When he was young, Frenchman Jacques Henri Lartigue was given a camera as a gift. At the age of eight he began to record the life of his family with his new toy. Lartigue produced approximately 120 photo albums, probably one of the most interesting collections of pictures ever made of a family.
Aspiring photographers always want to go somewhere else to take photographs because they think that the elsewhere is more exotic, exciting and photogenic. I believe the best place to start learning to document is in your own backyard. Think of the visual possibilities of shooting at home. The events we take for granted: weddings, barbecues, parties, daily life and portraits. Not only that, you don’t usually need a model release for pictures of your own family. When I make this suggestion to students at my workshops, the answer I usually get is, “Nothing ever happens in my house.” What they really mean is they are looking but not seeing. They are oblivious to the visual opportunities.
A Photographic Treasure Trove In Your Own Neighborhood
If ever you think that photographing your family is banal, look at the picture of W. Eugene Smith’s featured in the exhibition, Family of Man. The photograph, A Walk to Paradise Garden is a wonderful tender image of his children.
Smith also produced the legendary, The Jazz Loft Project. For this project he sat for hours at his fourth-floor window waiting for the right moment to capture life in the flower district of New York where he lived. He shot in all types of weather, using a number of cameras and lenses, which he kept close by to capture the constant activity outside the window.
You don’t have to go much further than your own neighbourhood to find a treasure trove of photographic opportunities. The American photographer Bill Owens photographed friends, relatives or people he met in the community of Livermore, Ca., for his classic book, Suburbia . The pictures capture wonderfully the daily dramas, big and small, of life in newly suburban California.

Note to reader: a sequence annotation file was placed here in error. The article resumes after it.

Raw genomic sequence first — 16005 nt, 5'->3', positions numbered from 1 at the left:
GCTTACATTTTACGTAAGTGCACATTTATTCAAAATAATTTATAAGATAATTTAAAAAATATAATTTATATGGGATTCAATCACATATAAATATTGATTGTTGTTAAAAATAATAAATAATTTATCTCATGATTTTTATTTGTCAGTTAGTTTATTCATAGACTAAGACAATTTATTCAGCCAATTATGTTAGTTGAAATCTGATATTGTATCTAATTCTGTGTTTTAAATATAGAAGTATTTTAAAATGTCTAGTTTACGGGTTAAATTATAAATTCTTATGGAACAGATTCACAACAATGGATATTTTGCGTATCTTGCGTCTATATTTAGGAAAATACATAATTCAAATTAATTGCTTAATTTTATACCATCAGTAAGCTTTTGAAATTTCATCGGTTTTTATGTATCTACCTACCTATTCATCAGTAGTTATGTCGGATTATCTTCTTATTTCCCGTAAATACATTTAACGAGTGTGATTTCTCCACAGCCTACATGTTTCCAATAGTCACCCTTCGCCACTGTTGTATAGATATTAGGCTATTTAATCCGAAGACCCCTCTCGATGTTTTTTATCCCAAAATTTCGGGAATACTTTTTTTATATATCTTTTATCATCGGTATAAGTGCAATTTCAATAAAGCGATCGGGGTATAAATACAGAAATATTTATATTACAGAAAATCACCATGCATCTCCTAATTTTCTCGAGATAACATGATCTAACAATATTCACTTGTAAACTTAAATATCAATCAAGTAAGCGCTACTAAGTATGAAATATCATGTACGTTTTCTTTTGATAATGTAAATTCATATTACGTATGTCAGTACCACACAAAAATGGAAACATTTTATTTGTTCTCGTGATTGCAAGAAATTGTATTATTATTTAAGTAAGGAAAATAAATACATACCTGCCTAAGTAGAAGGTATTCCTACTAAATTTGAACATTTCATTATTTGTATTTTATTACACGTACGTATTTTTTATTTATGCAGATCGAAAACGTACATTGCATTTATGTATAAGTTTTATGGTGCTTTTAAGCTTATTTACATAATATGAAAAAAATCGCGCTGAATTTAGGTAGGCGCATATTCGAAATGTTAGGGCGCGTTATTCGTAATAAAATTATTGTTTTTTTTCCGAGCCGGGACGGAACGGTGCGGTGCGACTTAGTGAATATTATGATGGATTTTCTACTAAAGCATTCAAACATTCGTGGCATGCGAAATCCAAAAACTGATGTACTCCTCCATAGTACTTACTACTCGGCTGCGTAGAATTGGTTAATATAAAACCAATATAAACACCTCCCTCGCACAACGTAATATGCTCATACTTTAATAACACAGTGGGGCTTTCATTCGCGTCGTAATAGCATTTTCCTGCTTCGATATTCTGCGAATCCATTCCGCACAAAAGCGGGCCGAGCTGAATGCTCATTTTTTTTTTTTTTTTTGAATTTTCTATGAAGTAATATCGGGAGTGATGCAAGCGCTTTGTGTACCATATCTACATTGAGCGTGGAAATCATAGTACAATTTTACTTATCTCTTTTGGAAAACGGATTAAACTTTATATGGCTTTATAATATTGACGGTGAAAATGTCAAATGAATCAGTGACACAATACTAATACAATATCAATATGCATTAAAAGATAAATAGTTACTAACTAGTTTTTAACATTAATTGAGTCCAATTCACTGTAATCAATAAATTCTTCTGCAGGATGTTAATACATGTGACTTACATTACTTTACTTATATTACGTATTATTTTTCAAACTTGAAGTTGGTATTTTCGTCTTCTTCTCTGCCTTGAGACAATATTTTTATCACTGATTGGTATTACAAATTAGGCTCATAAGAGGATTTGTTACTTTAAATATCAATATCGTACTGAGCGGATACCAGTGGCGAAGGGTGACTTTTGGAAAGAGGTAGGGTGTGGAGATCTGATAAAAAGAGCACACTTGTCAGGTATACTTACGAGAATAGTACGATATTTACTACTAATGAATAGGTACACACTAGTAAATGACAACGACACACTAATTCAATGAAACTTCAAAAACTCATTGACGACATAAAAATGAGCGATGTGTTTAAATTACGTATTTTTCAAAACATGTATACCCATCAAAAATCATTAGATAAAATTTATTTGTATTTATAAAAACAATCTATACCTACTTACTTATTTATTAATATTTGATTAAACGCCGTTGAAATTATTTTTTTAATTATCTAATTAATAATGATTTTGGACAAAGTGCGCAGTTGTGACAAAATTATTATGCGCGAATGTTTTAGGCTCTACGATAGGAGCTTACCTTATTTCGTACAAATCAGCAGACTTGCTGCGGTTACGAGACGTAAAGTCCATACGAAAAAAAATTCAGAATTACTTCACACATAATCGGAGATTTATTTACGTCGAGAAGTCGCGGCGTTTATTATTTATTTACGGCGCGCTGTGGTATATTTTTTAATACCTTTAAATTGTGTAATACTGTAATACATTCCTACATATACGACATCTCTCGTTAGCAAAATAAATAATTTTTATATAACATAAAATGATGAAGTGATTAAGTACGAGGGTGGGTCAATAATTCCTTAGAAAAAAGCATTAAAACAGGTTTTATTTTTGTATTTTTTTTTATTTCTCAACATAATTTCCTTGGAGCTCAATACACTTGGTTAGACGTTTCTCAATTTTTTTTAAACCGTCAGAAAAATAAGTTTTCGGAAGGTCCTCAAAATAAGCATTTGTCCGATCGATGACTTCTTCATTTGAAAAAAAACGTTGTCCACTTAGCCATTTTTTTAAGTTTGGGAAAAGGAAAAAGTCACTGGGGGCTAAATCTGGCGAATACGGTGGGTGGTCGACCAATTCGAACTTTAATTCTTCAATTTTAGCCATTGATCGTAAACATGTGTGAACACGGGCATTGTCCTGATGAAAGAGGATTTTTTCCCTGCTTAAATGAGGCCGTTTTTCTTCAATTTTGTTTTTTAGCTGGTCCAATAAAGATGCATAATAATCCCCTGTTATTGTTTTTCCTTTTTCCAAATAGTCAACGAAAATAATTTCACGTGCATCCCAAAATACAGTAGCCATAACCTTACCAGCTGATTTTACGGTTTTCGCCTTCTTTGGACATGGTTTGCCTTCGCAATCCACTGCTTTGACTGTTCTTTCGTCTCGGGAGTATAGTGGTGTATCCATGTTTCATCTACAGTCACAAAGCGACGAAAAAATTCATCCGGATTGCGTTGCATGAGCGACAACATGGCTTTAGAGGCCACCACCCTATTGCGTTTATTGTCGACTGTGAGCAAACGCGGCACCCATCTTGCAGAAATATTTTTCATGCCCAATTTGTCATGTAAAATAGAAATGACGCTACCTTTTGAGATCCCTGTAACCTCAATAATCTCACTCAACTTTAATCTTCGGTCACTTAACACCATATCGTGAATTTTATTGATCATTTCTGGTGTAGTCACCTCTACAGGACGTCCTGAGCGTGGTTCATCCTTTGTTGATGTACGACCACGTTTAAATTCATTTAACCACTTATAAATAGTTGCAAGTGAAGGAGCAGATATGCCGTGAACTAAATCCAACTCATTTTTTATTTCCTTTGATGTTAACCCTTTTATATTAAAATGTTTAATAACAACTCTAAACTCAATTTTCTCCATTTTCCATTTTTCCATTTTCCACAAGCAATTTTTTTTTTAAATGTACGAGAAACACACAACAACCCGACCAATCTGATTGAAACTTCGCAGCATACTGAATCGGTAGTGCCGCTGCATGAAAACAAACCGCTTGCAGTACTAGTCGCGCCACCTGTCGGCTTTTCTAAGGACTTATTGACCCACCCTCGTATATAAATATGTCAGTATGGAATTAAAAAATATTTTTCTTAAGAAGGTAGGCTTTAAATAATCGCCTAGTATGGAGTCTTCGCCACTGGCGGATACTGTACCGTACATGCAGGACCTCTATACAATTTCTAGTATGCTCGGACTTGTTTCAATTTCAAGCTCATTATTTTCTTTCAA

Documenting Life in Australia
For greatly loved Australian documentary photographer Rennie Ellis, nothing was too mundane to photograph. Rennie photographed everything around him: family, neighbourhood picnics, parties, cafe society. Thanks to Ellis, we have a great collection of images through the ‘60s, 70s 80s and 90s reflecting life in those fast-changing times.
For 50 years, Mark Strizic wandered the streets of Melbourne trying to capture the familiar. His photographs showed people going about their daily business; the energy and the quietness of the streets. Good documentary photographers need the qualities that enabled Strizic to produce his wonderful body of work: dedication, persistence and patience.
One of my favourite on-going projects about daily life is by Bill Bachman .
Bill regularly pulls out a camera and documents everything he is involved with. The resultant diaries are whimsical, funny, clever and engaging. They show that when a documentary photographer picks up a camera, even at a family event, the picture becomes an unforgettable moment in time.
Documenting a Tragic Personal Journey
My mother has Alzheimer’s and has been that way for several years. When I found out I began to document her disappearance into her own confused world. Not long ago she was a well-known dancer and was still giving performances in her late-70s. Sometimes photographing my own mother is difficult and confronting. But if I’m prepared to photograph other people’s families and lives, then I certainly believe I should document my own. I had been documenting my mother as a dancer for many years and this is just another chapter in her life.
While photographing my mother, I try to be sensitive but truthful. When working with any people in sensitive situations it is worth keeping in the forefront of your mind that they are not merely subjects, they are someone’s parent, child or sibling.
There are many events that happen around you which are not necessarily as poignant but might be just as photogenic. I have documented some of these occasions with my family, friends and neighbours. I photographed the birth of my daughter, the birth of a friend’s daughter, life on the family farm. I have shot portraits of the local butcher, milk bar owner and a number of my interesting neighbours. It’s all about seeing the extraordinary in the ordinary.
The added bonus of photographing the ordinary and the mundane is that documentary is history. Whatever you photograph is a documentation of the now. You may not do it well or with great intent but it is still a recording of an event happening now.
Whenever the thought enters your head that there is nothing around you to photograph, take another look at the work of Lartique, Smith, Owens, Ellis, Bachman and Strizic. Give a thought to capturing the everyday moments of ordinary lives; moments, which unless photographed, will be lost forever.